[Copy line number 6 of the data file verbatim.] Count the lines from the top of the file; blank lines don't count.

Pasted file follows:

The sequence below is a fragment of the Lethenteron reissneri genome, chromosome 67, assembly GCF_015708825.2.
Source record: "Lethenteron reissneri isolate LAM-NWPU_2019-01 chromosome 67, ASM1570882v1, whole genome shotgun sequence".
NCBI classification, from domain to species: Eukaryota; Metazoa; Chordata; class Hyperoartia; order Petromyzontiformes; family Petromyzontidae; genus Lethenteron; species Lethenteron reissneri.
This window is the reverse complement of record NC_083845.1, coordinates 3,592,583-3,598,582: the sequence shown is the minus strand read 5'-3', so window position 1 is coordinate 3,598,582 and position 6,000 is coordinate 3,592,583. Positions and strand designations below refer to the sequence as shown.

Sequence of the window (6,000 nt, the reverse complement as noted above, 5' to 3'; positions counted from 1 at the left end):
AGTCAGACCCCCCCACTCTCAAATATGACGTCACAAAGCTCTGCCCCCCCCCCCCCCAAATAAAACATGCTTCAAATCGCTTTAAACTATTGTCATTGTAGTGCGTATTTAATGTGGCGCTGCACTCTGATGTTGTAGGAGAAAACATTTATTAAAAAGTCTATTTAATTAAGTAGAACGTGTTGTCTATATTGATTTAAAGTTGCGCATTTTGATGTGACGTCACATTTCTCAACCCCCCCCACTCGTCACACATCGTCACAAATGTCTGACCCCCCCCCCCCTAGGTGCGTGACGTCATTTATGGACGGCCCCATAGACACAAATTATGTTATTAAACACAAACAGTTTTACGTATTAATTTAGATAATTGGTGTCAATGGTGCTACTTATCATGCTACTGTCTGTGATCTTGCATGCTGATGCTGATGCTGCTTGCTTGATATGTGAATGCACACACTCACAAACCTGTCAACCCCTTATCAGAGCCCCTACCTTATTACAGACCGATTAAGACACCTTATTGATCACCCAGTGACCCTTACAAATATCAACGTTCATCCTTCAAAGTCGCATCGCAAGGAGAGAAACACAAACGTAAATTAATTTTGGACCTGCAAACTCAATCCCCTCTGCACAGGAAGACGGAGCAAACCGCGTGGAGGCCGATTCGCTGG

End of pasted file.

AGTCAGACCCCCCCACTCTCAAATATGACGTCACAAAGCTCTGCCCCCCCCCCCCCCAAATAAAACATGCTTCAAATCGCTTTAAACTATTGTCATTGTAGTGCGTATTTAATGTGGCGCTGCACTCTGATGTTGTAGGAGAAAACATTTATTAAAAAGTCTATTTAATTAAGTAGAACGTGTTGTCTATATTGATTTAAAGTTGCGCATTTTGATGTGACGTCACATTTCTCAACCCCCCCCACTCGTCACACATCGTCACAAATGTCTGACCCCCCCCCCCCTAGGTGCGTGACGTCATTTATGGACGGCCCCATAGACACAAATTATGTTATTAAACACAAACAGTTTTACGTATTAATTTAGATAATTGGTGTCAATGGTGCTACTTATCATGCTACTGTCTGTGATCTTGCATGCTGATGCTGATGCTGCTTGCTTGATATGTGAATGCACACACTCACAAACCTGTCAACCCCTTATCAGAGCCCCTACCTTATTACAGACCGATTAAGACACCTTATTGATCACCCAGTGACCCTTACAAATATCAACGTTCATCCTTCAAAGTCGCATCGCAAGGAGAGAAACACAAACGTAAATTAATTTTGGACCTGCAAACTCAATCCCCTCTGCACAGGAAGACGGAGCAAACCGCGTGGAGGCCGATTCGCTGG